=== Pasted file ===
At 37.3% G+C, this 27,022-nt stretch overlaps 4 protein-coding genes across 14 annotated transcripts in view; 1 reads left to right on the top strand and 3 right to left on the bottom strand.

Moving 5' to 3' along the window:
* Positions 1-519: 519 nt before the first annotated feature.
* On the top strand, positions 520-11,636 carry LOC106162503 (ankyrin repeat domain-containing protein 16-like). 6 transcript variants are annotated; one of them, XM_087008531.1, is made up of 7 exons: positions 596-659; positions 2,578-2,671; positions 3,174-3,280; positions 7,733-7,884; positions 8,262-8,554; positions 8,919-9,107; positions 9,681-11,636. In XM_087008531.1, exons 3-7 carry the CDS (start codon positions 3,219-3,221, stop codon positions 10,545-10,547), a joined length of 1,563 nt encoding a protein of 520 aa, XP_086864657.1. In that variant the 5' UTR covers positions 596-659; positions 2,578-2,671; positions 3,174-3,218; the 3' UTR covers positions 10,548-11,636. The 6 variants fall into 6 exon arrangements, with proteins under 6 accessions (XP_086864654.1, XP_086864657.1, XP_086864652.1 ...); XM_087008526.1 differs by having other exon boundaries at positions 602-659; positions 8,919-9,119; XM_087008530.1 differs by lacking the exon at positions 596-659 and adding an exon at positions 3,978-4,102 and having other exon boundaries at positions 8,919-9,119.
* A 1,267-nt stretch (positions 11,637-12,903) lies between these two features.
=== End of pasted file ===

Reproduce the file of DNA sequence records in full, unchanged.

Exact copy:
At 37.3% G+C, this 27,022-nt stretch overlaps 4 protein-coding genes across 14 annotated transcripts in view; 1 reads left to right on the top strand and 3 right to left on the bottom strand.

Moving 5' to 3' along the window:
* Positions 1-519: 519 nt before the first annotated feature.
* On the top strand, positions 520-11,636 carry LOC106162503 (ankyrin repeat domain-containing protein 16-like). 6 transcript variants are annotated; one of them, XM_087008531.1, is made up of 7 exons: positions 596-659; positions 2,578-2,671; positions 3,174-3,280; positions 7,733-7,884; positions 8,262-8,554; positions 8,919-9,107; positions 9,681-11,636. In XM_087008531.1, exons 3-7 carry the CDS (start codon positions 3,219-3,221, stop codon positions 10,545-10,547), a joined length of 1,563 nt encoding a protein of 520 aa, XP_086864657.1. In that variant the 5' UTR covers positions 596-659; positions 2,578-2,671; positions 3,174-3,218; the 3' UTR covers positions 10,548-11,636. The 6 variants fall into 6 exon arrangements, with proteins under 6 accessions (XP_086864654.1, XP_086864657.1, XP_086864652.1 ...); XM_087008526.1 differs by having other exon boundaries at positions 602-659; positions 8,919-9,119; XM_087008530.1 differs by lacking the exon at positions 596-659 and adding an exon at positions 3,978-4,102 and having other exon boundaries at positions 8,919-9,119.
* A 1,267-nt stretch (positions 11,637-12,903) lies between these two features.